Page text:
TRIP Report Calculates Poor Roads, Bridges Cost New York City Area Motorists Nearly $37 Billion

NEW YORK—Roads and bridges that are deteriorated, congested or lack some desirable safety features cost New York motorists a total of $36.7 billion statewide annually—$3,697 per driver in the New York-Newark-Jersey City urban area—due to higher vehicle operating costs, traffic crashes and congestion-related delays.

The cost for motorists in the Poughkeepsie-Newburgh- Middletown region is $2,037 per year. Increased investment in transportation improvements could relieve traffic congestion, improve road, bridge and transit conditions, boost safety, and support long-term economic growth in New York, according to a new report released recently by TRIP, a Washington, DC based national transportation research nonprofit.

The TRIP report, “New York Transportation by the Numbers: Meeting the State’s Need for Safe, Smooth and Efficient Mobility,” found that throughout New York, nearly half of major locally and state-maintained roads are in poor or mediocre condition, 9% of locally and state-maintained bridges (20 feet or more in length) are rated poor/structurally deficient, and the state’s traffic fatality rate has increased significantly since 2019. New York’s major urban roads are congested, causing significant delays and choking commuting and commerce.

The TRIP report includes statewide and regional pavement and bridge conditions, congestion data, highway safety data, and cost breakdowns for the Albany-Schenectady-Troy, Binghamton, Buffalo-Niagara Falls, New York-Newark-Jersey City, Poughkeepsie-Newburgh- Middletown, Rochester, Syracuse and Utica urban areas.

“Long-term, sustained transportation funding is needed to allow New York to move forward with necessary improvements to its transportation network that will make the state’s roads and bridges smoother, safer and more efficient while boosting the economy and creating jobs,” said Dave Kearby, TRIP’s executive director. “In addition to the federal investment, it will be critical that New York continues to increase its level of transportation investment.”

Driving on roads in the New York-Newark-Jersey City urban area costs the average driver $1,894 per year in the form of extra vehicle operating costs (VOC) as a result of driving on roads in need of repair, lost time and fuel due to congestionrelated delays, and the costs of traffic crashes in which the lack of adequate roadway safety features, while not the primary factor, likely were a contributing factor.

The TRIP report found that 44% of major locally and statemaintained roads in the New York-Newark-Jersey City urban area are in poor condition and another 24% are in mediocre condition, costing the average motorist an additional $880 each year in extra vehicle operating costs, including accelerated vehicle depreciation, additional repair costs, and increased fuel consumption and tire wear. Statewide, 25% of New York’s major roads are in poor condition and 18% are in mediocre condition.

In the New York-Newark- Jersey City urban area, 6% of bridges are rated poor/structurally deficient, with significant deterioration to the bridge deck, supports or other major components. In that region, 68% of the area’s bridges were rated fair and only 26% of the metro area’s total number of bridges (6,660) were rated good. Statewide, 9% of New York’s bridges are rated poor/structurally deficient. In the Poughkeepsie-Newburgh- Middletown area, 14% of the region’s bridges were rated poor or structurally deficient, with 61% rated fair and only 24% of the total 806 bridges rated good.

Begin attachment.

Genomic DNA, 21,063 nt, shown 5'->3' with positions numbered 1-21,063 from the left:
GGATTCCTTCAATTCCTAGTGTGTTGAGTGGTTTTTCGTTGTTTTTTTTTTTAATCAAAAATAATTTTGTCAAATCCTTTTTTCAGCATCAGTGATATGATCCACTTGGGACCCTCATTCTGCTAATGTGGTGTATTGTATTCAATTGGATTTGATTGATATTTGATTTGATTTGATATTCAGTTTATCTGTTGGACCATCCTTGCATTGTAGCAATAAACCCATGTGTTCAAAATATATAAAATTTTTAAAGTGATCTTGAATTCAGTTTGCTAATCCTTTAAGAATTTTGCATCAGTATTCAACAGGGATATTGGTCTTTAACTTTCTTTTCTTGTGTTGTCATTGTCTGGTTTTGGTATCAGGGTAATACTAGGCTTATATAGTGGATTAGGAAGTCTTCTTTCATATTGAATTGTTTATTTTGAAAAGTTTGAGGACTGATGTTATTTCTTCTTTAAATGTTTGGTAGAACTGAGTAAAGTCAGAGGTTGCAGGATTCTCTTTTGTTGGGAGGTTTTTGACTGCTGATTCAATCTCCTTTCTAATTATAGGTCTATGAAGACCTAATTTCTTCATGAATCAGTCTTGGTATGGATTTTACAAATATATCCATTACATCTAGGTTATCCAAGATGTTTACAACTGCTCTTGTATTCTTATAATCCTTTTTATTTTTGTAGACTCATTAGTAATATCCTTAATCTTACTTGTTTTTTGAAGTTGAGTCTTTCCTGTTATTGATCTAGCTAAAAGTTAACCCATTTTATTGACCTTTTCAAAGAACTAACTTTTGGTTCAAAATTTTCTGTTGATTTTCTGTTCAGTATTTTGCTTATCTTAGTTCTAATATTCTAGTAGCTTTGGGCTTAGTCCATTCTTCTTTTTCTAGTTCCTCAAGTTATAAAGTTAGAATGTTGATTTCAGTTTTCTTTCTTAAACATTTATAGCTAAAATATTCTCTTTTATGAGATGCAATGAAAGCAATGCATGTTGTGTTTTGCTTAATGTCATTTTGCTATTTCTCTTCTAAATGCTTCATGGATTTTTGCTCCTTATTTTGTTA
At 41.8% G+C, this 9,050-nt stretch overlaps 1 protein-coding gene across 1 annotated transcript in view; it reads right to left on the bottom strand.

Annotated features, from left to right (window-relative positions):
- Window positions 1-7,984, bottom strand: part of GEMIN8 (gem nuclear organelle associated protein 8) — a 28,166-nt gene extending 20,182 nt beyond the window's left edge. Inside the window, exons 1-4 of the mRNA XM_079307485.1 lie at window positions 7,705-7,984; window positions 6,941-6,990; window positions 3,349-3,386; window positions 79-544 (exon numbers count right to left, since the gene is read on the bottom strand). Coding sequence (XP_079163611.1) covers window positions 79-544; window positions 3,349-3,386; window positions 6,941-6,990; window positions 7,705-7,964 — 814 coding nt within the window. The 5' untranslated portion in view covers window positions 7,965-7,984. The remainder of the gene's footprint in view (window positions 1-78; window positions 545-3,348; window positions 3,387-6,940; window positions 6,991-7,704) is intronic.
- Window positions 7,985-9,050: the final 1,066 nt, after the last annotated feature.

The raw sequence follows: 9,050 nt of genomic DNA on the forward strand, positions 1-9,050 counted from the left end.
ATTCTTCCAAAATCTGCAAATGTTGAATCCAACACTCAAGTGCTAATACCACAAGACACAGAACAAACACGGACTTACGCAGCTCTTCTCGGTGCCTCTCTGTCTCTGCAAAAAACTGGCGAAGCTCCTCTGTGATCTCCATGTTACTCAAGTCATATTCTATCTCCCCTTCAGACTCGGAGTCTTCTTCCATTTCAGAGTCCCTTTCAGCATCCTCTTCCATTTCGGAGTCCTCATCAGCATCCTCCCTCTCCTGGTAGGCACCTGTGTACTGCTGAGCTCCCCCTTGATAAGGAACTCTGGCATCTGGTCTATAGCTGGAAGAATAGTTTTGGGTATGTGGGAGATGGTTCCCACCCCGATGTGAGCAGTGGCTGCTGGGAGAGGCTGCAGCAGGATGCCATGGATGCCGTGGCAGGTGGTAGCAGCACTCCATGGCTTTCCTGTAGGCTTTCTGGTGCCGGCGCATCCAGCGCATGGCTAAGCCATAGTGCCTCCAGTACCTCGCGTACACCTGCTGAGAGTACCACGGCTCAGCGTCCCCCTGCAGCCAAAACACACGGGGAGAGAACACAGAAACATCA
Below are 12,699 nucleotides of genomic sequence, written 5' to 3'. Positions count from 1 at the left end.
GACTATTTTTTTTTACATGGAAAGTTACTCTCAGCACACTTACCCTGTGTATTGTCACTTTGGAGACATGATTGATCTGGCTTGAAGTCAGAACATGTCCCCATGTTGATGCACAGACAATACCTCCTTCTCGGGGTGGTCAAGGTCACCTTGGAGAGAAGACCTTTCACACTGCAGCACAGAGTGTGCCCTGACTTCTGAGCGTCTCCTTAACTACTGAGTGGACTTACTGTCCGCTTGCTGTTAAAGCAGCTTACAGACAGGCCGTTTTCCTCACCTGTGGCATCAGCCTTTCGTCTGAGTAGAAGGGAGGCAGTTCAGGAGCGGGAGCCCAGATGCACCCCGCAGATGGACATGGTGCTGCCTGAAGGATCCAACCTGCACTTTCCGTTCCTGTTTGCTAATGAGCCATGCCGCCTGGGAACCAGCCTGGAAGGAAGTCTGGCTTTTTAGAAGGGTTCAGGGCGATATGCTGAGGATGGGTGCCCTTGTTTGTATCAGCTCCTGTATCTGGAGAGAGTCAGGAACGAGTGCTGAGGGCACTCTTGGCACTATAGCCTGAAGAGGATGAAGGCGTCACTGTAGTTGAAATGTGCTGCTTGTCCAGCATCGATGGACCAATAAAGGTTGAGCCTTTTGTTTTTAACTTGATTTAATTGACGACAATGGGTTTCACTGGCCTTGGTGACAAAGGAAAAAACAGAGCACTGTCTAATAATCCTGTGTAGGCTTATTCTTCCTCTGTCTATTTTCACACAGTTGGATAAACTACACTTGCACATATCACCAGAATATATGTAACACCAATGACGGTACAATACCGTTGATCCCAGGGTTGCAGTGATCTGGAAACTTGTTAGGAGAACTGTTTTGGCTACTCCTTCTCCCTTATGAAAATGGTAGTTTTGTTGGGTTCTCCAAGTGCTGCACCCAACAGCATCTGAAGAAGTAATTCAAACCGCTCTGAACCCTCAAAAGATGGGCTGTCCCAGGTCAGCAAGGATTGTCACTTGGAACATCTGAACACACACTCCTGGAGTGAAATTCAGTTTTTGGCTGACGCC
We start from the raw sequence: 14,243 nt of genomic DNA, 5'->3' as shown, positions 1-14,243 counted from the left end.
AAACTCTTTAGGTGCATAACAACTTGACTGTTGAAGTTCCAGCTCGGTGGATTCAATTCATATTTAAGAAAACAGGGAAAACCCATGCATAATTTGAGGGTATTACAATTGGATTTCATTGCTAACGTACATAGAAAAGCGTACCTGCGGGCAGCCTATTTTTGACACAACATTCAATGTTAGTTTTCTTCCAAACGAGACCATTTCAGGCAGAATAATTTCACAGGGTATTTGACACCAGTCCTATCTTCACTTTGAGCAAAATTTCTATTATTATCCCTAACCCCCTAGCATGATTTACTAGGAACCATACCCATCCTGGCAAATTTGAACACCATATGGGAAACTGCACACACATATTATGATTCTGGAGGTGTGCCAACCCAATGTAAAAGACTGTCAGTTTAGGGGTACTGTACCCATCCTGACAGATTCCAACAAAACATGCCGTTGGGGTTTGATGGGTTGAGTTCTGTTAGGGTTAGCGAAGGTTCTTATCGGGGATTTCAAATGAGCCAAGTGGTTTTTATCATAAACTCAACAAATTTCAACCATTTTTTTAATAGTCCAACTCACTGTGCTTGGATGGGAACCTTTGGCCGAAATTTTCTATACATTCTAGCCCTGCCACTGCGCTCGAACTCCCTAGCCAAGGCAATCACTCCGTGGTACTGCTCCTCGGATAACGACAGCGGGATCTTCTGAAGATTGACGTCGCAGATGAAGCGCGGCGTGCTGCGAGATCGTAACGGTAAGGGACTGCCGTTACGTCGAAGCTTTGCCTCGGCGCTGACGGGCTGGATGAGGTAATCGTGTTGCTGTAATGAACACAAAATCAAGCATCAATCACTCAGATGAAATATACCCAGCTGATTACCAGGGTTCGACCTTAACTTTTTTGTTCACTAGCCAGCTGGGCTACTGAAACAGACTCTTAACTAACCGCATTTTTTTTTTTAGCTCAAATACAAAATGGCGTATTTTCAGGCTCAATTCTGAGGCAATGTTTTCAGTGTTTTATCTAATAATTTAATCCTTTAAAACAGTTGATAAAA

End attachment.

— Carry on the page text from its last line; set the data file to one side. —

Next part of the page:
Traffic congestion in the New York-Newark-Jersey City urban area causes 91 annual hours of delay for the average motorist and costs the average driver $2,459 annually in lost time and wasted fuel. New York-Newark-Jersey City drivers waste an average of 37 gallons of fuel per motorist annually due to congestion.

Statewide, drivers lose $16.8 billion annually as a result of lost time and wasted fuel due to traffic congestion. Due to the COVID-19 pandemic, vehicle travel in New York dropped by as much as 45% in April 2020 (as compared to vehicle travel during the same month the previous year). By the close of 2022, vehicle miles of travel in New York had rebounded to 9% below 2019’s pre-pandemic levels. During the first nine months of 2023, as compared to the first nine months of 2022, New York VMT increased 4%, the third largest increase in the nation during that time.

Other Key Findings

  • Traffic crashes in New York claimed the lives of 5,207 people between 2018 and 2022. In the New York-Newark- Jersey City urban area, on average, 607 people were killed in traffic crashes each year from 2017 to 2021.
  • The number of fatalities in New York increased 23% from 2019 to 2022, from 931 to 1,148, and the state’s fatality rate per 100 million VMT increased 39% during that time, from 0.75 to 1.02.
  • Improvements to New York’s roads, highways and bridges are funded by local, state and federal governments. The level of federal highway investment is set to increase as a result of the five-year Infrastructure Investment and Jobs Act (IIJA), signed into law by President Biden in November 2021, which resulted in a 50% increase in annual federal funding for New York.
  • During 2022 and the first half of 2023 the Federal Highway Administration’s national highway construction cost index, which measures labor and materials cost, increased by 36%.
  • The design, construction and maintenance of transportation infrastructure in New York supports approximately 319,000 full-time jobs across all sectors of the state economy. Approximately 3.5 million fulltime jobs in New York in key industries like tourism, retail sales, agriculture and manufacturing are dependent on the quality, safety and reliability of the state’s transportation infrastructure network.
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